This dollhouse appeared about a month ago on garbage day on a street nearby. For whatever reason, it caught my eye. Was it the empty rooms, waiting to be filled? The half-painted walls that seemed to be looking for an upgrade? Was it the metaphorical relationship between this house and my own house, which I had just finished doing a major renovation on, that seemed to indicate a fresh start? Whatever the reason, today when considering my topic for a blog post, it popped into my mind.
I’ve been unable to practice much the last couple of weeks. There always seems to be something else (more important?) to do, or I just don’t want to get into it. There’s always a reason somehow. So I’ve had some time this week to reflect on this, because–as usual–such topics have come up in my studio teaching too. Unsurprisingly in these unsettling times, many students have felt overwhelmed, questioning their chosen path (will performances remain virtual forever? can I ever make a living at this?) and also feeling isolated, disconnected, worried for the future. And yet, it occurs to me that sometimes these feelings of unrest can be windows of opportunity, empty rooms in need of remodelling. We can literally get into some serious home improvement, some of which starts with stripping things back to the bare studs.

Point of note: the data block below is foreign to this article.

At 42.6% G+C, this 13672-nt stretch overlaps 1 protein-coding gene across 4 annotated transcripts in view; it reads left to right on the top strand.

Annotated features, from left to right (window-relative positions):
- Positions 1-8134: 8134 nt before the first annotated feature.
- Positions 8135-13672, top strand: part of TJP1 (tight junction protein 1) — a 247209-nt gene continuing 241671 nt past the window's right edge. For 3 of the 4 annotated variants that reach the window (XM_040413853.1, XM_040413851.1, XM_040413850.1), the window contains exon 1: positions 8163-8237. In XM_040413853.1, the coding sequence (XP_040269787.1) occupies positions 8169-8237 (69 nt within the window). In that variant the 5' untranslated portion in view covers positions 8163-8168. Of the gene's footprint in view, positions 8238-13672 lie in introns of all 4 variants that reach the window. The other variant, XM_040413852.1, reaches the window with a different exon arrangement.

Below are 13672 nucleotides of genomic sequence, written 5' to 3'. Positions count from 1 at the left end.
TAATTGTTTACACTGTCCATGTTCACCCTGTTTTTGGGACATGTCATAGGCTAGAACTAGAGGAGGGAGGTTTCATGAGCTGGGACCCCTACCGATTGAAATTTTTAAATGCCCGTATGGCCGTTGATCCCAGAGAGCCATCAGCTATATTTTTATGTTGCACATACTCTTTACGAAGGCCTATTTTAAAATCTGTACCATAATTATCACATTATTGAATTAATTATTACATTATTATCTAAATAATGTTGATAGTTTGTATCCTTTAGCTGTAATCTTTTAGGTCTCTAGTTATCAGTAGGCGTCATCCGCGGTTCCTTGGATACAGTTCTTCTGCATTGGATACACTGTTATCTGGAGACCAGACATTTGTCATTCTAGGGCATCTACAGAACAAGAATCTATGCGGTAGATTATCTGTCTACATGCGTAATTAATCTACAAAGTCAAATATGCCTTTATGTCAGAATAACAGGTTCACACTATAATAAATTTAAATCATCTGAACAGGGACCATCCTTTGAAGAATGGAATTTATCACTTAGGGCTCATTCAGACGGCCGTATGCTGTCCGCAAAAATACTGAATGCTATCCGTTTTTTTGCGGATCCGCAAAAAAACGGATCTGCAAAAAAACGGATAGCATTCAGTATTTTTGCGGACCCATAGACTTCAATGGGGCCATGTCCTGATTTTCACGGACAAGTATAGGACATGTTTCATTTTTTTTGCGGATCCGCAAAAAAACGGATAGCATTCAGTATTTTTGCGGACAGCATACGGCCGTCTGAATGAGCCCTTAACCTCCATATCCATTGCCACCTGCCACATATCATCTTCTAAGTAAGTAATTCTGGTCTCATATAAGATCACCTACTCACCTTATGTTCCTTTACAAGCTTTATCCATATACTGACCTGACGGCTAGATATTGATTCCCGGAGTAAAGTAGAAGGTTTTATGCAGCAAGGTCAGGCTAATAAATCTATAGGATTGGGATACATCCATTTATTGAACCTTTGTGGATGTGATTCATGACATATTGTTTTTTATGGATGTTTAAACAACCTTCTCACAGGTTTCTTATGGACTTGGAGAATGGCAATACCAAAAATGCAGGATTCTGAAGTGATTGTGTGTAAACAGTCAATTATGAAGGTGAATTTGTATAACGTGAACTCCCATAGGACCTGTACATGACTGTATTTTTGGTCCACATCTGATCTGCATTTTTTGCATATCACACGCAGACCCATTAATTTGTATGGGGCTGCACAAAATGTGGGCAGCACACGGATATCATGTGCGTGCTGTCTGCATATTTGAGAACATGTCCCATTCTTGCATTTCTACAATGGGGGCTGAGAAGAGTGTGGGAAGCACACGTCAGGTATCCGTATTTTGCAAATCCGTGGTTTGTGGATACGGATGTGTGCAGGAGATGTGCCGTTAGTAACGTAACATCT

This “stripping back” can also mean that there is a time of emptiness where nothing happens at all (apparently). Where feelings can emerge, where new ideas can form, where a new avenue of expression can present itself. We are heading into that traditionally dark time of winter, where we as Canadians tend to cocoon and retreat. And this time of being in the emptiness can be a time of change, of quiet growth and exploration, where new potential germinates. So instead of beating up on myself (again!) for not practicing, I can spend time contemplating the bare walls of my internal singing self. Singing will come again when it’s time.